I will say one thing – the next time I knit my daughter a hat, I’m going to try a different pattern and use the experience to maybe learn something new. I don’t mind making hats, but want to do something other than a straight stockinette hat with a roll brim.
Hmm, maybe the fact that she keeps losing her hats is an opportunity rather than a problem!
Come back tomorrow – for a surprise!
Yes, that’s true – I used to crochet all the time. In fact, it was something I learned right after college and I crocheted all the time, pretty much right up until I had my kids. I taught friends how to crochet even, and they taught others as well.
I crochet in kind of an odd way. I tend to be left-handed in many areas, but when I took a crochet class, the teacher couldn’t figure out how to teach me lefty, so she suggested I learn right-handed. But I don’t hold the hook or move it in the ‘usual’ way. In fact, even though I hold the hook right-handed, I use my left hand to maneuver the yarn. It’s awkward – I never realized until I saw someone who crochets ‘normally’ just how slow my way is. But it works – or at least it used to.
Back then I crocheted a lot, mostly afghans. I made them for myself, for friends, for my mom, and I made one for my mother-in-law as a Christmas gift before my husband and I got married. When one of my closest friends got married, I crocheted a large table doily as a wedding gift and also made her a shawl to wear over her wedding dress since the wedding was in December. And my other close friend was pregnant at that same time with her first child – I made several baby afghans for her. For a while there, pretty much anyone who was having a baby got an afghan – and I made a couple when I was pregnant with my first baby too. One of those is still my daughter’s favorite ‘blankie’ that she insists on sleeping with every single night. I wish she’d picked something else to cling to though – this one is pretty much irreplaceable. It took me 6 months to crochet back before I had kids – since it’s all done in single crochet stitches. Nowadays it would be impossible for me to make something like that. Not just in terms of time either, unfortunately.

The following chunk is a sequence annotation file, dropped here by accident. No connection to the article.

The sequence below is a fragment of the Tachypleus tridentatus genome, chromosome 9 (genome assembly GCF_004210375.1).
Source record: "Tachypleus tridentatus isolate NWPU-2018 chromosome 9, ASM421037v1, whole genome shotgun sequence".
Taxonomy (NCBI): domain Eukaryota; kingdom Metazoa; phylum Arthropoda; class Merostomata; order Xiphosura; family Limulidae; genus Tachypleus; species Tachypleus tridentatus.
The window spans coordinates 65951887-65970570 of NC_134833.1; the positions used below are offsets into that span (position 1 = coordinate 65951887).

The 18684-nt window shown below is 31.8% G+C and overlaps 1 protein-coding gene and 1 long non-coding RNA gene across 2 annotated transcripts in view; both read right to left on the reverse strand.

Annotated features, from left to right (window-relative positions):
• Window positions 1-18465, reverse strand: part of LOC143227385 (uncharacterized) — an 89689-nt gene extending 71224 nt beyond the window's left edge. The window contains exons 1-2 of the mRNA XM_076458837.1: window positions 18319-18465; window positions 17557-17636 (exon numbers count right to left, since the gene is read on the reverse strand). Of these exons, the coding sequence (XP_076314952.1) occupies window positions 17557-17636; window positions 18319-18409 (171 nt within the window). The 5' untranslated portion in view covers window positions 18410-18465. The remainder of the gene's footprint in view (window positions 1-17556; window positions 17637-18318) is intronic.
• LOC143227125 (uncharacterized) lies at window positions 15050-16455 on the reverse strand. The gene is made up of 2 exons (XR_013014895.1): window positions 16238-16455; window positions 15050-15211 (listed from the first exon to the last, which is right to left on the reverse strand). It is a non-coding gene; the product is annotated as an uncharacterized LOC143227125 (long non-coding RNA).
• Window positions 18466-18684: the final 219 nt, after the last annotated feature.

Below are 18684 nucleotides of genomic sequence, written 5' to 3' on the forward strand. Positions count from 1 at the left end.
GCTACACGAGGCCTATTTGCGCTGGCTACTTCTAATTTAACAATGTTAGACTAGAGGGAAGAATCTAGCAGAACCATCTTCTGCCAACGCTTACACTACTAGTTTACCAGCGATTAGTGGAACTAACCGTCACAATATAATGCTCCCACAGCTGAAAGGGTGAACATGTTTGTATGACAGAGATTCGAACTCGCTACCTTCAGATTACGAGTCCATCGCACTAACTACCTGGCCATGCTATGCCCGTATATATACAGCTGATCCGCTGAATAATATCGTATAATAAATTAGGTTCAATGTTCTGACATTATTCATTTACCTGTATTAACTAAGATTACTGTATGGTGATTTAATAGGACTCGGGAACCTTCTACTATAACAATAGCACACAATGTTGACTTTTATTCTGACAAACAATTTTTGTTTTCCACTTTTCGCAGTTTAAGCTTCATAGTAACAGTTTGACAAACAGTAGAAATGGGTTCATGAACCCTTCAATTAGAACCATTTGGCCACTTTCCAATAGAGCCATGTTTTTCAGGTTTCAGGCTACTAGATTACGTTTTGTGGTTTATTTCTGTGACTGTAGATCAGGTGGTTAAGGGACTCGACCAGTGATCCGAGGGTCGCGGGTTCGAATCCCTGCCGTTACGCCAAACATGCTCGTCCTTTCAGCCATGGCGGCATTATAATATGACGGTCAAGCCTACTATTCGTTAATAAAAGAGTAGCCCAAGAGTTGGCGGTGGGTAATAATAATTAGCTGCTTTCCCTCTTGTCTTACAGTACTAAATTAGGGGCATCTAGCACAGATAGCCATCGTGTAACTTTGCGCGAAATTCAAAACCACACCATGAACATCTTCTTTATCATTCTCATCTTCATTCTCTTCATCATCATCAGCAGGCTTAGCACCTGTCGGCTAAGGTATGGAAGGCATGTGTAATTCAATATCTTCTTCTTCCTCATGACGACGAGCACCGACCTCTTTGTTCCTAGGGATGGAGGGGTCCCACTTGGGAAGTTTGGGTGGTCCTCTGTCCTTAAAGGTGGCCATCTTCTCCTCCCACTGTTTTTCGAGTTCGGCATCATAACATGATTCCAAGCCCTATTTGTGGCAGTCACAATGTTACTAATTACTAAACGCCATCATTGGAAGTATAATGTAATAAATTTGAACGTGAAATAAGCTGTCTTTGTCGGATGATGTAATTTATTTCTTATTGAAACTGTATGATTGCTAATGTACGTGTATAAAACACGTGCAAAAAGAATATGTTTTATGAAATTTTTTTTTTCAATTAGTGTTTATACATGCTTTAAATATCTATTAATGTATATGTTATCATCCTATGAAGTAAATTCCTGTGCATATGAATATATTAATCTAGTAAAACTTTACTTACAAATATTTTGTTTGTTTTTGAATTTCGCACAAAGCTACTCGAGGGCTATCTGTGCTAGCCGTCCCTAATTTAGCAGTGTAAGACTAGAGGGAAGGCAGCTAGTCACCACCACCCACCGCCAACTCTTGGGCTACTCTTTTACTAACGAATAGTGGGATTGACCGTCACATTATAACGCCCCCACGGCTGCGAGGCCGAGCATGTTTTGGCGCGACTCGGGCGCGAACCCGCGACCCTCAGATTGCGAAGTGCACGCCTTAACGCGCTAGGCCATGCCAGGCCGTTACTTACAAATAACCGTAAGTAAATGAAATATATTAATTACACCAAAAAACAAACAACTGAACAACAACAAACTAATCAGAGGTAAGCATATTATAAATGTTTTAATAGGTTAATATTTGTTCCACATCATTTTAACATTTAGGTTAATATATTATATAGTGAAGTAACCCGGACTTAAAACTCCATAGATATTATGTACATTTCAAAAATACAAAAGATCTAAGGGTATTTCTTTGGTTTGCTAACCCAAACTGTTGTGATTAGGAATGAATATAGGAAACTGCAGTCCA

I first noticed the pain in my hand when I tried picking up a half-finished crochet project when my girls were small. So I put it down again, and didn’t try to crochet anything else for another few years. At that point, I won a beautiful baby blanket from a blog giveaway (right about the time I began blogging) – but it had a simple crocheted edging that was a ‘do it yourself’ kind of project. I finished the edging, but was in a lot of pain while doing so. It was about that time that I decided that maybe it was time to try something else instead – I remembered how much I liked working with yarn and creating things, but I thought perhaps knitting would be easier on my hand, so I re-taught myself how to knit, this time left-handed (I’d learned from my mom right-handed back when I was a kid, but it always felt awkward to me).
I haven’t tried crocheting since then, a little more than 3 years ago now. And knitting was pain-free at first – but over the past year I have noticed the same pain in my left hand now too. Mostly while purling – or on the socks I’m working on I really notice it when I’m trying to keep my stitches nice and tight to try to prevent laddering when switching between dpns. The pain is mostly in the fleshy part of my thumb – down near my wrist. It’s a cramping kind of feeling – not really like joint pain, but more like a tendon getting too tight or something. I asked my doctor about it earlier this year, but since it only was happening when I was knitting, she didn’t have any real ideas. But now, I’m starting to notice the pain when doing other things too – especially when trying to mix cookie dough the other day. My hands both cramped when the dough got stiff after adding the flower and I couldn’t grip the spoon well enough to stir it very well.
My mom tells me that arthritis in the hands runs in our family – but I am so hoping that’s not what this is. I’m also hoping that it won’t keep me from knitting – although I can’t knit for very long at a time because of the pain. That’s one reason why it takes me a little while to complete projects. I’ll go back to the doctor next year and see what I can find out. But no matter what, I’m planning to continue knitting – I’ve learned to enjoy it way too much. And maybe if I can find some answers, I can pick a crochet hook back up again too one of these days.
Today is Mother’s Day – which got me thinking about those relationship in my life, with my mom, my daughters and how knitting relates to both of them…